Here we have the cropped image and noticing the white balance was off we warmed it up a little and adjusted the hues.  This is always tricky no matter how much experience you have and it’s why I recommend using the Xrite Color Checker Passport I reviewed here.  We did make the Color Checker part of our lesson plan, but we hadn’t yet gotten to it at the time of this image.

 

 

 

Next are the eyes.  You can tell a person’s age (and how hard they live) by careful study of the whites of their eyes.  As a person ages they get less white.  No matter how much plastic surgery someone has they can’t change this one thing.  I zoomed in on the eyes to study the sharpness and was pleased he was able to achieve critical sharpness wide open at F1.2  Many photographers will try and tell you this lens isn’t sharp at F1.2, and doesn’t get sharp to F2.  I’ll let you gaze a this zoom of her eyes (the focal point) and let you be the judge.

 

 

Next are the eyes.  You can tell a person’s age (and how hard they live) by careful study of the whites of their eyes.  As a person ages they get less white.  No matter how much plastic surgery someone has they can’t change this one thing.  I zoomed in on the eyes to study the sharpness and was pleased he was able to achieve critical sharpness wide open at F1.2  Many photographers will try and tell you this lens isn’t sharp at F1.2, and doesn’t get sharp to F2.  I’ll let you gaze a this zoom of her eyes (the focal point) and let you be the judge.

 

 

 

Now we select the “Localized Editing” brush and choose the “Teeth Whitening” preset.  Teeth or eyes, it works well.  Notice the eye on the right is done, and the eye on the left is undone?  Notice the difference?  You don’t want to go ‘too white’, try to keep it natural and just take a few years off your subject.  Caution, a 40 year old woman with very white whites doesn’t look younger, she’ll just look freaky.  Be judicious.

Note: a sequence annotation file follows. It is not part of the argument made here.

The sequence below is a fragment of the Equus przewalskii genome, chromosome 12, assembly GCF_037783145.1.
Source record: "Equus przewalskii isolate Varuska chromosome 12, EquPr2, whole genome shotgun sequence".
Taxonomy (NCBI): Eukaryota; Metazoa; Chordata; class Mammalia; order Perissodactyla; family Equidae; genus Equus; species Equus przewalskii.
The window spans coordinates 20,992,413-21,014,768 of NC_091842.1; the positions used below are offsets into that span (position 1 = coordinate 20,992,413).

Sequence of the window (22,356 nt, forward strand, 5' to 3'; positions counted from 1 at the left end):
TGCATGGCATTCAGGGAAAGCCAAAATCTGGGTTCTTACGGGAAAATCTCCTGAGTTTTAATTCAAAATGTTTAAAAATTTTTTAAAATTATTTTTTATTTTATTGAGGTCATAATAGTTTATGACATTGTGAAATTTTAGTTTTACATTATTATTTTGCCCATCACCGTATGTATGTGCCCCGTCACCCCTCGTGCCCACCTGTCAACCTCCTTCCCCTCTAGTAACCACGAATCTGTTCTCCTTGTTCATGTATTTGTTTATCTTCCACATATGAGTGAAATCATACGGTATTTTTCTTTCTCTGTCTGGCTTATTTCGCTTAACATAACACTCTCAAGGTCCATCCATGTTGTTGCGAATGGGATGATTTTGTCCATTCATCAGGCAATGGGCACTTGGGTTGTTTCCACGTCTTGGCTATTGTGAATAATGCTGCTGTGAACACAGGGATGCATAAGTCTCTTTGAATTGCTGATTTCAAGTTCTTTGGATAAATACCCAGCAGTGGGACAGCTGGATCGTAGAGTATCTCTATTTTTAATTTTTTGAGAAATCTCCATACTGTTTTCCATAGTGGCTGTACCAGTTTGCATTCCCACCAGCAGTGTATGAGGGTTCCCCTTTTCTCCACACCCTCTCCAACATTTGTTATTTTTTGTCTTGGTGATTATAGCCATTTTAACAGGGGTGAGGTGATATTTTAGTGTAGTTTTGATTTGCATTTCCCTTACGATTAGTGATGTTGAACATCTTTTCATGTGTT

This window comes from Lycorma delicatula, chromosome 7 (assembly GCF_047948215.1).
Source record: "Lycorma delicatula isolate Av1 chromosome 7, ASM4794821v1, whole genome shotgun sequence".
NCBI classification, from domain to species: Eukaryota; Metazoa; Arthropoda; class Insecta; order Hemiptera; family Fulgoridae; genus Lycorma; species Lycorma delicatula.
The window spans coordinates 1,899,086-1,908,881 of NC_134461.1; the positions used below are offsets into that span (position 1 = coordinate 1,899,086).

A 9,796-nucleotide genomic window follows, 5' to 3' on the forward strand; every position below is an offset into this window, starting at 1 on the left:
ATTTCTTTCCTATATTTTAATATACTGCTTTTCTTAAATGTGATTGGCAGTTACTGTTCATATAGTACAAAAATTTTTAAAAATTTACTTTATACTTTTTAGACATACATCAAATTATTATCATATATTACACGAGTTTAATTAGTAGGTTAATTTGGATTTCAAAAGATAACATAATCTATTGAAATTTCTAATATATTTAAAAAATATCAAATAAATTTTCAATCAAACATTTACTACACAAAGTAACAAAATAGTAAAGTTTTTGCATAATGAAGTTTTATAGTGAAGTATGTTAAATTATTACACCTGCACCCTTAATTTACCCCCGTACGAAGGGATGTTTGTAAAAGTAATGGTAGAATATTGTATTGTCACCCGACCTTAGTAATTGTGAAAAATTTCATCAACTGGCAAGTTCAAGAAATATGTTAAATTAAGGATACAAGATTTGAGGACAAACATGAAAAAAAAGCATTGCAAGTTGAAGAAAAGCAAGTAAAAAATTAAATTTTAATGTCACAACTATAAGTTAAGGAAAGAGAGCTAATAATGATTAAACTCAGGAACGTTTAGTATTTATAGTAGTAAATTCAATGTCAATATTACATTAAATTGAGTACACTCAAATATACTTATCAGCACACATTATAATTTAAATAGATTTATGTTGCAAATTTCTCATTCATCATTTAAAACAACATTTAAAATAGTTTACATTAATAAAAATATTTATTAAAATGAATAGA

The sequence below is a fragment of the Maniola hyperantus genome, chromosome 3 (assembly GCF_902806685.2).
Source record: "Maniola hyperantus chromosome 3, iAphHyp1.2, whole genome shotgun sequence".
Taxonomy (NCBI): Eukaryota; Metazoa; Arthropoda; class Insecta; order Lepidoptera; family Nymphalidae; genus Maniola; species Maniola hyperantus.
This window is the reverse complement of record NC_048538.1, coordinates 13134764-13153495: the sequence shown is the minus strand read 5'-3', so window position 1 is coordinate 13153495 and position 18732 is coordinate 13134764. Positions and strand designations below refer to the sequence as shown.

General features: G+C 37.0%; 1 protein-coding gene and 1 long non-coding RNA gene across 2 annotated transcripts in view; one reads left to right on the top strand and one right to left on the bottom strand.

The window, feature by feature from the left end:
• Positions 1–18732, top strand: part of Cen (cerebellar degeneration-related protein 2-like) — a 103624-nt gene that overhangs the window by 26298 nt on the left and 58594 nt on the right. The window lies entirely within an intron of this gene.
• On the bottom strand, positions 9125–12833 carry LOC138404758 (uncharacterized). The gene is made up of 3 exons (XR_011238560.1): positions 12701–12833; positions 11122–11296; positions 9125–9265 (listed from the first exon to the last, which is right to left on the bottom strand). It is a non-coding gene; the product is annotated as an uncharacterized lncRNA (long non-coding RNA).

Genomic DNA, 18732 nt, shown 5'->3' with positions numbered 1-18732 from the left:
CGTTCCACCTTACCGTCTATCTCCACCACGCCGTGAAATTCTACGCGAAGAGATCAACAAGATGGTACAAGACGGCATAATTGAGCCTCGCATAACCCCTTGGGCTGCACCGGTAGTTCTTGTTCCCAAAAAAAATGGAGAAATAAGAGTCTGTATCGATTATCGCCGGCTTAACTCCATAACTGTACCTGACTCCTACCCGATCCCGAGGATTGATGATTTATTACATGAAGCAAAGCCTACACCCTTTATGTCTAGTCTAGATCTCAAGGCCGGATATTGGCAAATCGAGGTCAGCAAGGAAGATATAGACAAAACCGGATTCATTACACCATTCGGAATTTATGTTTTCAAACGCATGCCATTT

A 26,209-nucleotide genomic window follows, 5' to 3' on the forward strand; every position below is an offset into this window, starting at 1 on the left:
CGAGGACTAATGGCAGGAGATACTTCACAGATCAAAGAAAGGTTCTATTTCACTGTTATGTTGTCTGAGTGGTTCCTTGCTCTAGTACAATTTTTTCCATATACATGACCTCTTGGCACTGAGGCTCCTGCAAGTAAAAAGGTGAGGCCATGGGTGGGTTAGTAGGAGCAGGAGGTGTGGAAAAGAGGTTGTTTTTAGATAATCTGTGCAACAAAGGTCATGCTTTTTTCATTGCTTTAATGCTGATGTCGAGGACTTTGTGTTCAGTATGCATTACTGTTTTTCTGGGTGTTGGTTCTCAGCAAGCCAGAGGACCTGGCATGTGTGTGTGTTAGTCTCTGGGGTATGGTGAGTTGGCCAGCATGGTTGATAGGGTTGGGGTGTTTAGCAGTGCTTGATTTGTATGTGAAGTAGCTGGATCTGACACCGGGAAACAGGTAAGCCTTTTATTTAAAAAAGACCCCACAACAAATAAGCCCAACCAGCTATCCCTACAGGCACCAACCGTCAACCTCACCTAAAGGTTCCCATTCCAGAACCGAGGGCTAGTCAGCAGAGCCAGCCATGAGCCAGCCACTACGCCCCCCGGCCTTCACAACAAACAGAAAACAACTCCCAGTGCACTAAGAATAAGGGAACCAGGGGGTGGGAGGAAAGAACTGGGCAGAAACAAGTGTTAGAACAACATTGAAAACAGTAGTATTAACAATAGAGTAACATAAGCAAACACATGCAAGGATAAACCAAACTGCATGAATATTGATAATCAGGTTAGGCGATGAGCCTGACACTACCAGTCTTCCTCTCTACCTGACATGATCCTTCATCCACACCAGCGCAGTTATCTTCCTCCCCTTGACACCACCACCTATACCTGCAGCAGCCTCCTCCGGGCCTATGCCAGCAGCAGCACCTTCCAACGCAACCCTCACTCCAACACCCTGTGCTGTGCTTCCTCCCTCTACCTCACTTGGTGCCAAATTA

Now we select the “Localized Editing” brush and choose the “Teeth Whitening” preset.  Teeth or eyes, it works well.  Notice the eye on the right is done, and the eye on the left is undone?  Notice the difference?  You don’t want to go ‘too white’, try to keep it natural and just take a few years off your subject.  Caution, a 40 year old woman with very white whites doesn’t look younger, she’ll just look freaky.  Be judicious.

 

 

 

After selecting another localized editing point we choose “Iris Enhancement” and bring out the color in her eyes.  Again, the eye on the right is done and the eye on the left not done.  Notice how subtle the differences are?  Your instinct will be to do too much, go too far, but resist.  When in doubt do less.

 

 

After selecting another localized editing point we choose “Iris Enhancement” and bring out the color in her eyes.  Again, the eye on the right is done and the eye on the left not done.  Notice how subtle the differences are?  Your instinct will be to do too much, go too far, but resist.  When in doubt do less.